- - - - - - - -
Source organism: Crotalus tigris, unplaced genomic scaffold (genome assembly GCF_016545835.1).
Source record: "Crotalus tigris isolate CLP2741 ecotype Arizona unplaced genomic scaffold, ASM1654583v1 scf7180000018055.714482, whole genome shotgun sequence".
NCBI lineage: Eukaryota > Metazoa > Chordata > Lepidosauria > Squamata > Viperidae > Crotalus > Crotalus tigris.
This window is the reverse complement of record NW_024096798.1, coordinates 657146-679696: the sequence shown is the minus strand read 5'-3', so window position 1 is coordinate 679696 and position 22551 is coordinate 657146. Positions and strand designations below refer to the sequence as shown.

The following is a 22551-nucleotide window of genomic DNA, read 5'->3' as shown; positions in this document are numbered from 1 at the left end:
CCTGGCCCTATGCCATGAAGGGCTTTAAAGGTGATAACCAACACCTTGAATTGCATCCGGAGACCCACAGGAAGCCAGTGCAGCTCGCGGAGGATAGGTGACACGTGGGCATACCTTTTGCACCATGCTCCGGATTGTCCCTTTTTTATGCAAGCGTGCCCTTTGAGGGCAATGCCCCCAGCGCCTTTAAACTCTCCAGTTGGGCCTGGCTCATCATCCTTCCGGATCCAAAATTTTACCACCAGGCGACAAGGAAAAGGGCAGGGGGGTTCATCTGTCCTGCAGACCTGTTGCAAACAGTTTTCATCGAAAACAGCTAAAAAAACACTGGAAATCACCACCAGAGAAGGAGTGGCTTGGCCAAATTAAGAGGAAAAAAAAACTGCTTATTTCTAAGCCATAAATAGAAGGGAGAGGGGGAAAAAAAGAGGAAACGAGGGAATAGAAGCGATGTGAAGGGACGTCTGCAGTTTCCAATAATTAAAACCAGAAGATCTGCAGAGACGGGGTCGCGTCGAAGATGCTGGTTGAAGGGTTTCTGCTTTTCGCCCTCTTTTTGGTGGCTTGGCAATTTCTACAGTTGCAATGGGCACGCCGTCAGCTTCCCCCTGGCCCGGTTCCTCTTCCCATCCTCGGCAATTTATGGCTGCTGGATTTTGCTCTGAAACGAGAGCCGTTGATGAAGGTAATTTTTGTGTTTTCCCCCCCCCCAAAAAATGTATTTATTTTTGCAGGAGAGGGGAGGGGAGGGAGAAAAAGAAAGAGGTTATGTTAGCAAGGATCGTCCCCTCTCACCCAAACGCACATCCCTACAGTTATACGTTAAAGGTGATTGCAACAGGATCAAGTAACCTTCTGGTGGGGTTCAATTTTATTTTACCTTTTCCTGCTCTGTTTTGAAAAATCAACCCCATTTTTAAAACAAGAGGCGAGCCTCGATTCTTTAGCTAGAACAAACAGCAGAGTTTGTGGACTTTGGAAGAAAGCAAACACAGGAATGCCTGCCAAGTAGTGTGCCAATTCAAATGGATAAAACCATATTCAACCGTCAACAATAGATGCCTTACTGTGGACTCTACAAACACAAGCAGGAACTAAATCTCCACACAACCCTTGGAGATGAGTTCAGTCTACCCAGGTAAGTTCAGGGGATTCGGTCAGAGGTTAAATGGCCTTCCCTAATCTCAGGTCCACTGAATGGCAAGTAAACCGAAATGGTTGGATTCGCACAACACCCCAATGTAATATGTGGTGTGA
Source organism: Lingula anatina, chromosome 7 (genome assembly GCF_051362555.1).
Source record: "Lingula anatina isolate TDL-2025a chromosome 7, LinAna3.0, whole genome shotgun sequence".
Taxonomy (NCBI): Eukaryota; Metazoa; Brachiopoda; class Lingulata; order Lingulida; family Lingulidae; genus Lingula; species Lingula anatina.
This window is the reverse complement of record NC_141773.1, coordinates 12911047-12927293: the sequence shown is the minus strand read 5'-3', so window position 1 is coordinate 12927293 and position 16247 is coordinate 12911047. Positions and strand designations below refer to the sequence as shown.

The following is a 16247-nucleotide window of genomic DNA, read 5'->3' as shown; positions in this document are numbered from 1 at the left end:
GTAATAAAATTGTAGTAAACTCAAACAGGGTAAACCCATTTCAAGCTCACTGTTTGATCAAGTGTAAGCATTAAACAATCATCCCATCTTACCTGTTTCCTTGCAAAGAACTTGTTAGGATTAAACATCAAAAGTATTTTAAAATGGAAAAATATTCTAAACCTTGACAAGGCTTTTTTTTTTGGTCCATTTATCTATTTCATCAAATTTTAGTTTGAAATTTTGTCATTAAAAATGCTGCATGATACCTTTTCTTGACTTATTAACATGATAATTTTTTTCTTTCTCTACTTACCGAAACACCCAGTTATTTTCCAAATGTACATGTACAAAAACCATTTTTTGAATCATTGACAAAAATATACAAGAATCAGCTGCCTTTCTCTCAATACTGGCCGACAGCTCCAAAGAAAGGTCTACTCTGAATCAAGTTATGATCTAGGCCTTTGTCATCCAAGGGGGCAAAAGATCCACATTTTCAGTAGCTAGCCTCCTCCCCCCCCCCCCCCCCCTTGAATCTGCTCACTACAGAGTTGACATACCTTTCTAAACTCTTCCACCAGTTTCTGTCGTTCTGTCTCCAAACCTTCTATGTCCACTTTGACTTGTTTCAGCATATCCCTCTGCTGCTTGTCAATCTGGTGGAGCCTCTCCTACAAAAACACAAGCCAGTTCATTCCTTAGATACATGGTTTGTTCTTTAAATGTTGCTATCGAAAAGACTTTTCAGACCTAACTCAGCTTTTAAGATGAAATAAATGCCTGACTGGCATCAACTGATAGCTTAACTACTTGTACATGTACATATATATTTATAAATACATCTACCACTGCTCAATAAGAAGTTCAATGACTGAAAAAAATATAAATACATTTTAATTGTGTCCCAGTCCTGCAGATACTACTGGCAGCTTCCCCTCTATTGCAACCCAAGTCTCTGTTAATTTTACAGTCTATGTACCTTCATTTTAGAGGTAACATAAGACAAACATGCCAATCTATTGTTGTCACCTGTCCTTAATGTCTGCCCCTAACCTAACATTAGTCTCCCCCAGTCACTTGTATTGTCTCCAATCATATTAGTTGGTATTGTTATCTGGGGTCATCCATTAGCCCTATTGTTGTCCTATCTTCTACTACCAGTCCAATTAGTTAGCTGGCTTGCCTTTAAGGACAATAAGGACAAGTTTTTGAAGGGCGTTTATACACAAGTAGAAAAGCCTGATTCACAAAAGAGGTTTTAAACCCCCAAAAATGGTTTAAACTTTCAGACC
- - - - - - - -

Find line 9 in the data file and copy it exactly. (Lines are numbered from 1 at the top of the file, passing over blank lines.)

Taxonomy (NCBI): Eukaryota; Metazoa; Brachiopoda; class Lingulata; order Lingulida; family Lingulidae; genus Lingula; species Lingula anatina.